Melbourne Stories and Tips

The Immigration Museum - the still-living modern history of Australia

The heart of the city - Collins Street Photo, Melbourne, Australia

I got used to the "newness" of Australia.

You know the feel and smell of something when the wrapping has just been taken off--that was the feeling I got with this country. Everything is new and unused. This is made evident in the excellent Immigration Museum, which charts the movement of the worlds peoples to the blank page of Australia since its discovery in 1770. And since many people visit Australia and then decide to move here, it is one of the world's most relevant museums, its recent history given poignancy in the thousands who make this country their home each year.

Opened only in 2000 and given the thumbs up from Bill Bryson in his "Down Under" bestseller, I have to join the chorus of appreciation. To get there, take the train to Spencer Street station, step outside onto the aforementioned street and head right to the Yarra river. There on Flinders Street 2 blocks east is a colonial building, just opposite Melbourne Aquarium. Opening times are 9:30am to 5pm; cost is $6 ( Inside is a grand staircase connecting three floors of exhibits and on-site is a gift shop, cafeteria, and small cinema.

Australian cities are so new that the history is actually here and now. But the museum starts at the founding of Melbourne in about 1820 or so with Bradman and Hawkmen who traded shells with the nearby aborigines. But it was only from about 1830 onwards that immigration really took off. The British government would give you "assisted passage," paying for your trip around the world, with the promise of land at the end of it. A reconstructed ship showed conditions aboard ship in the 1830s (hammocks and oil lamps), the 1910s (overcrowded and mainly Irish) or the 1950s (spotless bunk beds and pyjamas). But the story of hope, expectation and nervousness applied to each experience.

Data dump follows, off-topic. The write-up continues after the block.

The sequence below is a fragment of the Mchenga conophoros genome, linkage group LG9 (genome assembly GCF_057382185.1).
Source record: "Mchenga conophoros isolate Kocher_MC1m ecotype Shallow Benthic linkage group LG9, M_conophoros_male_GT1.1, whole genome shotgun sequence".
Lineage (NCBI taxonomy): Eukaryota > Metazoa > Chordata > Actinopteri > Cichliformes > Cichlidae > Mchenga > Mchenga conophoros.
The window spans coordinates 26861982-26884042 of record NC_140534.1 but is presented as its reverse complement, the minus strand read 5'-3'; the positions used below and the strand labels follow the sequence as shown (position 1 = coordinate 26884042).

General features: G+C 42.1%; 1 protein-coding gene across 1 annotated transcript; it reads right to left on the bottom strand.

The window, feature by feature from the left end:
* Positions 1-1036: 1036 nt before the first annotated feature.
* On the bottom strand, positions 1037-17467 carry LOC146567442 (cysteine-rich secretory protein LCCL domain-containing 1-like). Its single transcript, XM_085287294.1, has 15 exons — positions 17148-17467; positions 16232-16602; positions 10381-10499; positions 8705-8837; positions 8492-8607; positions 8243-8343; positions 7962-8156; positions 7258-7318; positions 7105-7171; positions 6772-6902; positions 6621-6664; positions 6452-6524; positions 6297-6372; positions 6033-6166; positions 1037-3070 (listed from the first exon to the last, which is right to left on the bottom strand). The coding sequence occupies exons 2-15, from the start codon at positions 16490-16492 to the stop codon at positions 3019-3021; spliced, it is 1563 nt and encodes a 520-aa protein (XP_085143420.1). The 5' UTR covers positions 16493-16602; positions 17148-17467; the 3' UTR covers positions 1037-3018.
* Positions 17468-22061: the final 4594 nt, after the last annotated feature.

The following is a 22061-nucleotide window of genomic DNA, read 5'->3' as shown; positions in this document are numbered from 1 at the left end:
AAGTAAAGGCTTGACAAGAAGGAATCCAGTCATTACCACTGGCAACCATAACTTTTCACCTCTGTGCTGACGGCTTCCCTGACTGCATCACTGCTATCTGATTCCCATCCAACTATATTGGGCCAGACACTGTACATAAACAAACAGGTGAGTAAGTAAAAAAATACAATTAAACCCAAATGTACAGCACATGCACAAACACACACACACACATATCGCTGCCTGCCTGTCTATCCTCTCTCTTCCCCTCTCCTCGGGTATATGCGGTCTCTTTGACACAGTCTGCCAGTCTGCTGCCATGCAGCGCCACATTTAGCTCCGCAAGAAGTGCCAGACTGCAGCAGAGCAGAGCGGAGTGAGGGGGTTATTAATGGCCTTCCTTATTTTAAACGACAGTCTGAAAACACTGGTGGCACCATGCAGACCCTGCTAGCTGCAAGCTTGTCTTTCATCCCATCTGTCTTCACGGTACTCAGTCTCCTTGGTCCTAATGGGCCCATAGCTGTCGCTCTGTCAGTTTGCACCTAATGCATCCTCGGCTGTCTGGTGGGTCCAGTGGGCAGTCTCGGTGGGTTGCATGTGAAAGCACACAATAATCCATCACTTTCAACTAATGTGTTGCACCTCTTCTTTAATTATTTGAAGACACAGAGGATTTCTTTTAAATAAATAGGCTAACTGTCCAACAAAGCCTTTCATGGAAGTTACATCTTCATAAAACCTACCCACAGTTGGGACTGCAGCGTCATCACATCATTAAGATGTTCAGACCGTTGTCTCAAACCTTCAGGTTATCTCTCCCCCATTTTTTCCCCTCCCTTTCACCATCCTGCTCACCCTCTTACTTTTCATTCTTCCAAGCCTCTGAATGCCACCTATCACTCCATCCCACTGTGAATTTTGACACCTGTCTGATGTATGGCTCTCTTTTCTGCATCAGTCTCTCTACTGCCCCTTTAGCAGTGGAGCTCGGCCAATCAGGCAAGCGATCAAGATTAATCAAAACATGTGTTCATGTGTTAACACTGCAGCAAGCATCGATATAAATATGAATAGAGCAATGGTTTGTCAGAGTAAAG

As the decades progressed, it became obvious that some immigrants were more welcome than others. Fear of being swamped by the Chinese after "the gold rush" led to a "white Australia" policy that lasted until the 1950s. The experience of those who had arrived since the Second World War was still recent, and there were many photographs and testimonies from those people. You got a sense of adventure as they stopped off at Cape Town, Aden or Bombay and experienced a foreign culture for the first time. I was struck by the photos of those who came down the gangway on arrival and the expressions on their faces. Several showed worry, wondering if swapping their old life for a new one was such a good idea.

Melbourne got the majority of ship landings, as it was that little bit closer than Sydney. Station Pier was the main area of disembarkation and the exhibits showed its 150-year history. The colour photos from the '60s and '70s made those decades just seem like yesterday. A couple of my mum's relatives came over in the '50s (the blonde side of the family), and I found myself putting myself in their position. Could I live in Australia? What would it take for me to immigrate? The power of this museum makes you question things. Could Australia be your home? Could you immigrate?

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